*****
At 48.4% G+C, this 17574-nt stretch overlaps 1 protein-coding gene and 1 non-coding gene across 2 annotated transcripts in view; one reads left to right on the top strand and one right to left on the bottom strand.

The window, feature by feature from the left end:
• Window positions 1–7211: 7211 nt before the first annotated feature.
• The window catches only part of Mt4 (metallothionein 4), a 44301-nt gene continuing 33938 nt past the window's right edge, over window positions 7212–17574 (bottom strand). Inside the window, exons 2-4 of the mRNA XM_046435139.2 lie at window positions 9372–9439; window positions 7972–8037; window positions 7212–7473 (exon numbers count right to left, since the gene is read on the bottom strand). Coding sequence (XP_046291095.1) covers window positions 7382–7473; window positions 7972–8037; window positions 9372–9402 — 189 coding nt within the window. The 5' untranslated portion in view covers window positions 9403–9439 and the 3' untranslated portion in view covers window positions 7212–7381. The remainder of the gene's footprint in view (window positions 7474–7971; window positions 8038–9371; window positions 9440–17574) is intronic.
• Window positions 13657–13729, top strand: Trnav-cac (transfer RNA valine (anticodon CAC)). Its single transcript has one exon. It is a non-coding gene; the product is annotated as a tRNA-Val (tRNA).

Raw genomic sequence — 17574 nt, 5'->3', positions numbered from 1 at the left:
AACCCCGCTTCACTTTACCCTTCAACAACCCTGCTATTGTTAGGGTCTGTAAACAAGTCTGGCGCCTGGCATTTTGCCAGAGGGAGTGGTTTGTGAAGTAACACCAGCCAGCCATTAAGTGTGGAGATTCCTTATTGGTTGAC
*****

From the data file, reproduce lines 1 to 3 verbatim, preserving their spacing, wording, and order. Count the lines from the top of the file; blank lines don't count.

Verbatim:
At 48.4% G+C, this 17574-nt stretch overlaps 1 protein-coding gene and 1 non-coding gene across 2 annotated transcripts in view; one reads left to right on the top strand and one right to left on the bottom strand.

The window, feature by feature from the left end:
• Window positions 1–7211: 7211 nt before the first annotated feature.